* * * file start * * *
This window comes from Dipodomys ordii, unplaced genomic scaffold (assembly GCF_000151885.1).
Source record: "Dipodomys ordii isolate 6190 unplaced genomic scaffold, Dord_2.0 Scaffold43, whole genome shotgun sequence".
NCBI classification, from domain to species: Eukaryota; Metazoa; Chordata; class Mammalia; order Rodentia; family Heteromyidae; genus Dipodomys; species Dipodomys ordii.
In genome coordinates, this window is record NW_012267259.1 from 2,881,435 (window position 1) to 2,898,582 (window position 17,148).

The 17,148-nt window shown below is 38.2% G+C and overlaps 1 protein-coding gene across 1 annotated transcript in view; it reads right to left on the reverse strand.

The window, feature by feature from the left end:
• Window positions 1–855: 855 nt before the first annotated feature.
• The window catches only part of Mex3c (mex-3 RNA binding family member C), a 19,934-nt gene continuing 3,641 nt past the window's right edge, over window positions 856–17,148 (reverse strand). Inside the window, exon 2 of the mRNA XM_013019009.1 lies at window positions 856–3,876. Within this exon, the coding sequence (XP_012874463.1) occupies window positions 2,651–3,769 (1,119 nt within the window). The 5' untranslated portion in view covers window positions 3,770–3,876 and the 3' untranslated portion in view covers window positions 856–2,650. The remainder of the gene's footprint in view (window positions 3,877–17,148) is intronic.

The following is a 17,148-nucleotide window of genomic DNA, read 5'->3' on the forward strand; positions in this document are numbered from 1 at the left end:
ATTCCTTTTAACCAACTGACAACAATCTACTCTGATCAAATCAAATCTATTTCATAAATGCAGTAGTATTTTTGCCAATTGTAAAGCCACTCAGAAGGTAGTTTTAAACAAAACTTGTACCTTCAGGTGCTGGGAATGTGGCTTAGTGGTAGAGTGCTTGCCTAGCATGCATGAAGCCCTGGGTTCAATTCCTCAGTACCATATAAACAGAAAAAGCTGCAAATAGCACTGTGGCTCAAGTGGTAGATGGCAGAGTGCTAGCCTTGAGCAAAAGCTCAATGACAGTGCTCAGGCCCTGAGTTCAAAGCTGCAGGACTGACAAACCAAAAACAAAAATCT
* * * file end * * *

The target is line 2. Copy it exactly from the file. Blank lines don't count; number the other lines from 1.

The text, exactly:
Source record: "Dipodomys ordii isolate 6190 unplaced genomic scaffold, Dord_2.0 Scaffold43, whole genome shotgun sequence".